A couple of e-words have been bouncing around in my brain. This one is what came of the blog I put on the back burner back on New Year's eve.
One word is "elistism". It's bouncing around because of two things: First - the 5% who keep it off after losing significant weight. Second - the classification of the best of the best athletes as "elite". It started bounding about because of admitting to being a "success story" earlier this week and a growing awareness that I'm in the 120's at the first of the year for the third year running.
Does that make me part of an "elite group"? My little Websters says that "elistism" implies sensing oneself as part of an elite group. And just what is an elite group? On to the next definition: "1 the group or part of a group selected or regarded as the finest, best, most distinguished, most powerful, etc."
One could consider those who successfully maintain long-term as an elite group.
Then the rebel in me brings up the other word, one I hold dear: "egalitarian". Because I like to think of myself as an egalitarian. Normal. Like everybody. Americans especially want to hold this value dear: after all, it's part of our declaration of independence. It's patriotic to be an egalitarian.
But as I found when I scurried a few pages back in my Webster's: it may not mean what I thought it did! One can be both a member of the elite and an egalitarian. Because "egalitarian" is "1 advocating or characterized by the belief that all people should have equal political, social, and economic rights".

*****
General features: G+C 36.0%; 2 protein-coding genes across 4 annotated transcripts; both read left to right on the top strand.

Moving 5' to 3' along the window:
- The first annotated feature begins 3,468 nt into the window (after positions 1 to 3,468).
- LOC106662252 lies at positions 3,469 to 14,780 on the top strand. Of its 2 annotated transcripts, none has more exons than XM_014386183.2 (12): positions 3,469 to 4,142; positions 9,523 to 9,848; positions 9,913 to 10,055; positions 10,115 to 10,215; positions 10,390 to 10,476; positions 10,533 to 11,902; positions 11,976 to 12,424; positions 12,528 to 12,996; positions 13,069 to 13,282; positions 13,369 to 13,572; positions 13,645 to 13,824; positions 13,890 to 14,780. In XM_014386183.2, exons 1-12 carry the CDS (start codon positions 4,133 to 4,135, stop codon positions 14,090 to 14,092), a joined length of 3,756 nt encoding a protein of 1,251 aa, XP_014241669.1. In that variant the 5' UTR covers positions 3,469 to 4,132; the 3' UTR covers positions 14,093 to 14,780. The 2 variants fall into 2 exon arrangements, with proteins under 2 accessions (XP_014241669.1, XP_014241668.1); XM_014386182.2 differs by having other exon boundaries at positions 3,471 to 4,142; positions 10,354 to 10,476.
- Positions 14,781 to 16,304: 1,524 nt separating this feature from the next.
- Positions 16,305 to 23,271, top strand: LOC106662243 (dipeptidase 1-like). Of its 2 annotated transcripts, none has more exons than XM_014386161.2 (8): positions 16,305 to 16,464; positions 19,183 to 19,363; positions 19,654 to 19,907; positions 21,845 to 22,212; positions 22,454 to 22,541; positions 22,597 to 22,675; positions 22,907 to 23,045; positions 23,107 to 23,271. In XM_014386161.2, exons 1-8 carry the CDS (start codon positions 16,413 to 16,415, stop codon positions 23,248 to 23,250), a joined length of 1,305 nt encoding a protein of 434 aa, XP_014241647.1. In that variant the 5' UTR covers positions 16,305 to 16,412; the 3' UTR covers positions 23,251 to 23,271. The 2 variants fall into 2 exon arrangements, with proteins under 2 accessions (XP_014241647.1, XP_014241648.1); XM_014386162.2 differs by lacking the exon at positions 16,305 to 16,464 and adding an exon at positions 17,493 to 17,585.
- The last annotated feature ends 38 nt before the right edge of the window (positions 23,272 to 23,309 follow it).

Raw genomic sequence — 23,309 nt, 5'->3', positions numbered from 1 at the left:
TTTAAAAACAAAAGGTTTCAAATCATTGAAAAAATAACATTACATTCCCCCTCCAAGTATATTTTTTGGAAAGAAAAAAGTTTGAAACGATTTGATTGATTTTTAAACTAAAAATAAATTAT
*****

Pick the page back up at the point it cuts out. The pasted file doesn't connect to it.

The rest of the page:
Whoa! It doesn't mean believing we are all equal and the same in our talents, abilities, or achievements! It means I believe everyone has the right to pursue to the best of what is in us, to reach for our goals and desires. We won't get into politics, here... in this blog we talk Spark-y things like weight loss, fitness, and a healthy life style.
As an egalitarian I have no secrets about how I have got from there to here. I believe everyone who wants it should have the right to pursue success. But there are no guarantees of equal results. I'm definitely NOT an elite athlete. Yet I aspire to be part of the elite of maintainers of a healthy weight following the size of loss I've had.
I prize the egalitarian attitude: you want it? You can go for it! And if you keep pursuing with the single minded focus of "this is saving my life"... you can do it.
You don't have to be an elitist to recognize that you're worth the effort. Because being worth the effort? That's part of the inalienable right to pursue happiness! And this is a very egalitarian concept.
Life is good... Spark on!